Alaska man alleges AK Supreme Court corruption, stages protest
FAIRBANKS, Alaska (KTVF) - In recent weeks, the Alaska Supreme Court has entered the public eye over its relationship with grand juries in the state.
The controversy surrounding the state’s highest court culminated in a series of protests around Alaska on Wednesday, March 15, including in Fairbanks.
“If this doesn’t get dealt with, this is definitely going to affect future generations. I’m out here for my kids, basically,” said protestor Carmen Durham.
She was among a handful of Alaskans who gathered outside the Rabinowitz Courthouse in Fairbanks that morning to bring attention to the allegations made against the Alaska Supreme Court.
According to David Haeg, Co-Founder of the Alaska Grand Jurors Association, “There is systemic corruption, evidence of it, in government, but government will not investigate itself.”
Recently, Haeg has been traveling the state bringing awareness to what he sees as an unconstitutional action by the court. “The people who wrote Alaska’s Constitution said that grand juries that investigate have the ability to indict people that they’re investigating.”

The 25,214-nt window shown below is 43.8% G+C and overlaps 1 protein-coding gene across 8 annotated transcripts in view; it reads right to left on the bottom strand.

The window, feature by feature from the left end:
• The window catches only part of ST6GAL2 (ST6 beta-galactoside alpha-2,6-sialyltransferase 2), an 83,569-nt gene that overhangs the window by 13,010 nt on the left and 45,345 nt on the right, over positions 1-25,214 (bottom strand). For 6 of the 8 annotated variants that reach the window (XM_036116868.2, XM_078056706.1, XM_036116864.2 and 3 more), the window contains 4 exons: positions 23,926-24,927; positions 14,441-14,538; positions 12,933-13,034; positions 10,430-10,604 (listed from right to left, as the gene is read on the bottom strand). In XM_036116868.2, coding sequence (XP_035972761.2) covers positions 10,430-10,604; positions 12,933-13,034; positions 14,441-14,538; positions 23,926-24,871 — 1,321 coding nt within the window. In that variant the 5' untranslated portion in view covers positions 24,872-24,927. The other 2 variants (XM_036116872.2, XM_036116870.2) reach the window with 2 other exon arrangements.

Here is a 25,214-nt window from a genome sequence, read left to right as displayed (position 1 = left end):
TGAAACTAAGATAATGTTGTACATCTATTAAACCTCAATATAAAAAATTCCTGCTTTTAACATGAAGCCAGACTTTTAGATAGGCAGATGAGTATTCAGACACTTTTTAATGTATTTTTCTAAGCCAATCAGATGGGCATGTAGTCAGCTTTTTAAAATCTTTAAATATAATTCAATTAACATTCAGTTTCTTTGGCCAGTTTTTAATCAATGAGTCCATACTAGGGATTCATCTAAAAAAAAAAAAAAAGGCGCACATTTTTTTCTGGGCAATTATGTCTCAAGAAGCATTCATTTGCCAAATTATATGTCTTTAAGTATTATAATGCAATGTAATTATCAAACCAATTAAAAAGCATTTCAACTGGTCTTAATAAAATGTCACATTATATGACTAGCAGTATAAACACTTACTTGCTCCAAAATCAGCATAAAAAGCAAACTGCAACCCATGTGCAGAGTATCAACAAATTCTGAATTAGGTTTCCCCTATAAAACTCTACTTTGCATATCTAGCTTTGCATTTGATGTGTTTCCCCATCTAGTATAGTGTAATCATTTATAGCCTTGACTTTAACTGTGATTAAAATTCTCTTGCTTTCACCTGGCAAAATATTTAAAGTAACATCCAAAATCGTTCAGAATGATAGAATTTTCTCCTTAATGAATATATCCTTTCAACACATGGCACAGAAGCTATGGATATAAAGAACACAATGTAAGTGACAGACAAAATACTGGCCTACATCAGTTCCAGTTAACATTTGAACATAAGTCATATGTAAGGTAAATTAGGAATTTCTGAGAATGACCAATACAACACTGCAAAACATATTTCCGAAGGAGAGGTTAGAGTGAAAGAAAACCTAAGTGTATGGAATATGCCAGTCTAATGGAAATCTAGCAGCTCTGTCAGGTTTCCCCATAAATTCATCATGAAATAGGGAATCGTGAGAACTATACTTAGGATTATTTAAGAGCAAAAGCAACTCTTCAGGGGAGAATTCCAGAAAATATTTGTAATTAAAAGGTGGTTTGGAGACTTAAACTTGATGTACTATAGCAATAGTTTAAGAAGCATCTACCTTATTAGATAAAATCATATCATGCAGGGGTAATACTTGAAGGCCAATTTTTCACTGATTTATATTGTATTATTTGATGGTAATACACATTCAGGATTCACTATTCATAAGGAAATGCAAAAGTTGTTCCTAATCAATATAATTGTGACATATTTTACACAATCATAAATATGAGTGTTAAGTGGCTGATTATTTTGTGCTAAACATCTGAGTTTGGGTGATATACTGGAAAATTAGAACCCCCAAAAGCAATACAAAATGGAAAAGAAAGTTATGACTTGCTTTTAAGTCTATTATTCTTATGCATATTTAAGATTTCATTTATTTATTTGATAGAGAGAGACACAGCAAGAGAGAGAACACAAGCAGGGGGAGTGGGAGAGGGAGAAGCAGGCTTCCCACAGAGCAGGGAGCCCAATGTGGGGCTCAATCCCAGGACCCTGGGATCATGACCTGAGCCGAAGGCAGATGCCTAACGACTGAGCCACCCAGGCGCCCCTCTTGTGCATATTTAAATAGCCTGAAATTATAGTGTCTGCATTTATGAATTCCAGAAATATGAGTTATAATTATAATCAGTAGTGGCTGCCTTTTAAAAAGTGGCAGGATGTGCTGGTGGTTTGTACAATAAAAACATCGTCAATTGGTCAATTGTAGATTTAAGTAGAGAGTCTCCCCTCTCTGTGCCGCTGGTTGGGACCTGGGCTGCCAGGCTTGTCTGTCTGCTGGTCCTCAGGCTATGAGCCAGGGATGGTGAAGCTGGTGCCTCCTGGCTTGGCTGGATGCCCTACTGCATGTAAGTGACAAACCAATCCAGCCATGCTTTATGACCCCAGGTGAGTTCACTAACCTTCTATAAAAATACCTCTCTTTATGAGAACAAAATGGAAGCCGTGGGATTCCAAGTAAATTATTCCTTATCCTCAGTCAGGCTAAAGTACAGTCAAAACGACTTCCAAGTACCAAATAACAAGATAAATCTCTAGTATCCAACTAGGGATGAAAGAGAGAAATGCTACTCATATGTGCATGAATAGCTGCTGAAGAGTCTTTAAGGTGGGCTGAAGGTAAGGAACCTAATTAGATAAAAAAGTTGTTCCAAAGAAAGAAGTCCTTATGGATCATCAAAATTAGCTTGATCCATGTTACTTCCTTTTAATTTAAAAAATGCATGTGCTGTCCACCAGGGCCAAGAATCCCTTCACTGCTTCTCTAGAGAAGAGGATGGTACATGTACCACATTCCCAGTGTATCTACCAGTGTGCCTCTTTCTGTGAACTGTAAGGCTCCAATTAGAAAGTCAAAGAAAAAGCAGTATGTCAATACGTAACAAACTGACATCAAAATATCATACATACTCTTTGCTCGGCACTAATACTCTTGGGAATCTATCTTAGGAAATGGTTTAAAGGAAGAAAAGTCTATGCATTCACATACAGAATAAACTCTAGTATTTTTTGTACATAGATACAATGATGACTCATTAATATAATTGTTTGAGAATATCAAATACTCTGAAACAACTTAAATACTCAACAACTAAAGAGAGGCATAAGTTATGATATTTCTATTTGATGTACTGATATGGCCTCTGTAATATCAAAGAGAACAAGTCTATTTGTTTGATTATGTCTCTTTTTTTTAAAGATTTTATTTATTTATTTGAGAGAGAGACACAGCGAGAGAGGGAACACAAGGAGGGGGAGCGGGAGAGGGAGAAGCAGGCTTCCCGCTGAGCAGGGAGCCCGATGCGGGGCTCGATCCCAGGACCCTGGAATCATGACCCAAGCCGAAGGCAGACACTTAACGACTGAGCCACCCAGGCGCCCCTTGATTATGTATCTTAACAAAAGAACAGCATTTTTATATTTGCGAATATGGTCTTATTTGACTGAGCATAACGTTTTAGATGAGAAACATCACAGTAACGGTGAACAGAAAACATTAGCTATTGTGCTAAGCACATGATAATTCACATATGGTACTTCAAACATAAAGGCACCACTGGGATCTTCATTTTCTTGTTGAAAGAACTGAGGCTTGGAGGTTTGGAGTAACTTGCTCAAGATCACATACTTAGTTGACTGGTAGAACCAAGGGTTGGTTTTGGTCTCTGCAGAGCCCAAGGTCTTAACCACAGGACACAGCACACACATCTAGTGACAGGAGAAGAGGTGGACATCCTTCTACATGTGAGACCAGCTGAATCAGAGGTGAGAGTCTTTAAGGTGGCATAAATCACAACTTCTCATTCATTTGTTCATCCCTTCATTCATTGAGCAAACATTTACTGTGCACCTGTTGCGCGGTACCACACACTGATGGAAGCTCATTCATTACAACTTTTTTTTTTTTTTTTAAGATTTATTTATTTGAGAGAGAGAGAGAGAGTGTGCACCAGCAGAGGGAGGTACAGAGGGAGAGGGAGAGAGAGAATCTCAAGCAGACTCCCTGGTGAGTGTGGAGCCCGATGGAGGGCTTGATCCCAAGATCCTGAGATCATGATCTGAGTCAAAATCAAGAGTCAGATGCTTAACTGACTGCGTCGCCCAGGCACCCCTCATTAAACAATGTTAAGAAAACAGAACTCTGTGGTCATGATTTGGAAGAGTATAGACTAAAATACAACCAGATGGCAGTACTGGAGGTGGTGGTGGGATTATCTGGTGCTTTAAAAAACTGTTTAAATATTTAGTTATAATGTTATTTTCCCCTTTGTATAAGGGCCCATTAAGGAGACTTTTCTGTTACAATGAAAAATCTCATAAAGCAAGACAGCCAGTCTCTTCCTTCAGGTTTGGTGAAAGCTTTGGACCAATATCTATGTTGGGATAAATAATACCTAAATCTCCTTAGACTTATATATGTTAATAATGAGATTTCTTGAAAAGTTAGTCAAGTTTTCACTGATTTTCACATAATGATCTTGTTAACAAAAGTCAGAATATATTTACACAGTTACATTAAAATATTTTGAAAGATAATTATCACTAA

Haeg said he has been following alleged corruption in state government, including the falsifying of investigations, since 2007. “We kept running into brick wall after brick wall, but the more we researched it, the more we realized that there shouldn’t have been a brick wall.”
In November of last year, the Alaska Supreme Court instituted a rule change that Haeg said barred grand juries in Alaska from traditional powers. “They stripped the power of the grand jury to investigate, indict, or make recommendations,” he alleged.
The Alaska Court System released a statement about the controversy, saying the opposition to the Supreme Court’s action has been led by an individual who has alleged conspiracy theories since 2005.
The statement said, “As for the claims of ‘corruption,’ the court system has seen no evidence or documents in support, and there hasn’t been any mention of any specific statute or law that is claimed to have been broken. The court system is in the difficult position of trying to disprove something that is merely a vague, generalized assertion. The system is not corrupt. The allegations are unsupportable.”
However, Haeg argues this change crippled the power of a specific, ongoing grand jury that had been hearing evidence against judges on the court. “It’s fairly apparent to most people that the reason was because of this ongoing grand jury investigation,” he said.
In response, Haeg planned a sit-in around the state. “We’re trying to build momentum to oppose what almost certainly is going to happen when they try to issue indictments.”
However, in Fairbanks, the group assembled outside the courthouse. “I came to peacefully protest and hopefully bring more and more attention,” Durham said.
The Fairbanks protest joins others around the state, including in Juneau, Kenai, Palmer and Anchorage.
Haeg has called for the impeachment of all of Alaska’s Supreme Court justices. More information about his allegations can be found here.
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